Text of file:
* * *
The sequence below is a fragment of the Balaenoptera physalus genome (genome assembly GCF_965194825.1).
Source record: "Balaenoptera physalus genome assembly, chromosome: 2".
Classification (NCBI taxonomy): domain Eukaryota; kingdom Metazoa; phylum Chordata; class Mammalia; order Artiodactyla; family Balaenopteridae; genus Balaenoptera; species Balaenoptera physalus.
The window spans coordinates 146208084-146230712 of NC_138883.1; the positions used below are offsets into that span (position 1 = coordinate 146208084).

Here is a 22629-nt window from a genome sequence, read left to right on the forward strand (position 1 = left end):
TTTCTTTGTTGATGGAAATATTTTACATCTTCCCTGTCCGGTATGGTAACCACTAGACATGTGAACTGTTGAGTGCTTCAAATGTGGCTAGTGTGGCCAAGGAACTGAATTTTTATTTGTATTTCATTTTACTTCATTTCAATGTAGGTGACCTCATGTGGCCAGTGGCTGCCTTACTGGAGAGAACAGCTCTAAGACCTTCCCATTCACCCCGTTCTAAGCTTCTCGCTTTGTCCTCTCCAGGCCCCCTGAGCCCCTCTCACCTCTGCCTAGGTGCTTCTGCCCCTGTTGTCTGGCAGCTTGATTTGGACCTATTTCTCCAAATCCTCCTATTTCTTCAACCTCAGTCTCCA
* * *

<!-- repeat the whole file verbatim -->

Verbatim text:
The sequence below is a fragment of the Balaenoptera physalus genome (genome assembly GCF_965194825.1).
Source record: "Balaenoptera physalus genome assembly, chromosome: 2".
Classification (NCBI taxonomy): domain Eukaryota; kingdom Metazoa; phylum Chordata; class Mammalia; order Artiodactyla; family Balaenopteridae; genus Balaenoptera; species Balaenoptera physalus.
The window spans coordinates 146208084-146230712 of NC_138883.1; the positions used below are offsets into that span (position 1 = coordinate 146208084).

Here is a 22629-nt window from a genome sequence, read left to right on the forward strand (position 1 = left end):
TTTCTTTGTTGATGGAAATATTTTACATCTTCCCTGTCCGGTATGGTAACCACTAGACATGTGAACTGTTGAGTGCTTCAAATGTGGCTAGTGTGGCCAAGGAACTGAATTTTTATTTGTATTTCATTTTACTTCATTTCAATGTAGGTGACCTCATGTGGCCAGTGGCTGCCTTACTGGAGAGAACAGCTCTAAGACCTTCCCATTCACCCCGTTCTAAGCTTCTCGCTTTGTCCTCTCCAGGCCCCCTGAGCCCCTCTCACCTCTGCCTAGGTGCTTCTGCCCCTGTTGTCTGGCAGCTTGATTTGGACCTATTTCTCCAAATCCTCCTATTTCTTCAACCTCAGTCTCCA